Grilled bread is the ideal accompaniment to Marinated Roast Sweet & Hot Peppers. Serve a bowl of peppers along with a basket of grilled bread — including a small fork for guests to make their own.

Or make individual hors d’oeuvres and serve on a platter.

Enjoy…At Home!

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Marinated Roast Sweet & Hot Peppers

Note: For the complete library of At Home blog recipes, see Recipe Index.

Marinated Sweet & Hot Roast Peppers
By mid-summer, sustained heat produces a rainbow of peppers at farm stands and farmers’ markets.  These peppers are transformed by roasting such that when paired with slightly soft grilled bread, they are one of the great pleasures of sitting around with friends and family in summer. When buying peppers, select an assortment of colors — mostly sweet peppers with an occasional hot pepper — enough to keep things interesting and preventing a bland bowl of just sweet peppers.  If using supermarket peppers, select a mix of red, yellow and orange. They are expensive, but worth it. Do not use green bell peppers as their taste is too aggressive and not sweet. For hot peppers, use mildly hot Poblano or Anaheim and Cubanelle. You want substantially more sweet peppers than hot – maybe five to one.

You will definitely need a spring loaded tongs to turn peppers while charring so don’t even try this without them.

Do ahead Marinated peppers will sit happily in your refrigerator for a month.

2 – 2 1/2 pounds assorted sweet and hot peppers, in a volume ratio of 4-5 sweet to 1 hot
1 tablespoons finely chopped garlic
3 ounces olive oil
3/4 teaspoons Salt, Kosher preferred

1. Preheat broiler to high.
2. Place peppers on foil-lined heavy duty rimmed baking sheet. Depending on how many pounds of peppers, a double layer of foil may be useful to protect your pan and make clean-up easier.  Place peppers on sheet and place on shelf closest to flame. Broil until lightly charred, turning peppers as you go to char all over.
3. Remove peppers from oven and immediately transfer to bowl. Cover with plastic wrap to steam peppers. This facilitates peeling peppers.
4. When peppers have cooled enough so they can be handled, place on cutting board. Pull away stem. Peel away skin. Split peppers in half. Remove seeds.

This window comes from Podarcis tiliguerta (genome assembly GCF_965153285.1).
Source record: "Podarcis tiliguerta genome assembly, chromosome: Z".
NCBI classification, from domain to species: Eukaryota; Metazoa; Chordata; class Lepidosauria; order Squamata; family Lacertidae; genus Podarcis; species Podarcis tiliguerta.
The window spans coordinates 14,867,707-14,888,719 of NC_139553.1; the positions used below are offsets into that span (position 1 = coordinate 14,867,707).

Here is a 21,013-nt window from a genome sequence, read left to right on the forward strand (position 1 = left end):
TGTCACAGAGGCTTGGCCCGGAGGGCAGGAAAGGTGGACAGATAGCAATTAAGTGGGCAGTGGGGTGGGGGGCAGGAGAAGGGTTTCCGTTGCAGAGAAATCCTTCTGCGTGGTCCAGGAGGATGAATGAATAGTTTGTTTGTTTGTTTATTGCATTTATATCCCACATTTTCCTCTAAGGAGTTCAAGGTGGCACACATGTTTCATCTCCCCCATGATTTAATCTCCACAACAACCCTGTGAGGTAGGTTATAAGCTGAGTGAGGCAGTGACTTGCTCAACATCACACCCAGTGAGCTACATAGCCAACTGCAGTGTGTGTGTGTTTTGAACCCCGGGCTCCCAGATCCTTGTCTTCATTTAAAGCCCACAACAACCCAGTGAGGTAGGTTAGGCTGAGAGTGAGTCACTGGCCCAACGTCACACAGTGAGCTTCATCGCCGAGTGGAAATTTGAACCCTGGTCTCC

5. When all peppers have been peeled, lay peppers flat. Cut into thin strips. Cut long strips in half.
6. Transfer strips of peppers to bowl. Add garlic, good olive oil and salt.

Yield About 1 1/2 cups

This is a wonderful assortment of peppers purchased at several Philadelphia farmers’ markets. Roasting, peeling and removing seeds is a project made easier if you avoid smaller and long, thin peppers.

Peppers are variable in the time it takes to char and blister so be patient. This is a result of pepper size and how different peppers skin reacts to heat.

Most broilers have two rows of burners down the middle so some peppers will be closer to heat than others. You will need to rotate peppers.

Rotate peppers as you go. As they are round, they may prove slightly stubborn about maintaining the position you want them. As they soften, don’t hesitate to apply a little pressure — squishing them to position them as you need to. Instead of a broiler, you could do lots of peppers at a time over a hot grill. Char peppers over high heat.

Turn as you go. Remove fully charred peppers to bowl and cover. Add more peppers as space allows. Peppers do not have to be fully charred, but can be substantially blistered and you will be able to peel away skin. As peppers heat, the air inside will expand and some peppers will “explode” — simply meaning they will split open. This is fine.

Transfer charred peppers to a bowl and cover so they steam. Steaming helps to remove charred skin. Rather than wrapping and unwrapping with plastic wrap, you can just place a plate on top to “seal” bowl. As peppers char on outside they steam and soften on the inside. Keep both your covered bowl for charred peppers and your un-charred peppers near broiler to make it more convenient to deposit your charred peppers and add un-charred peppers to the tray as you go.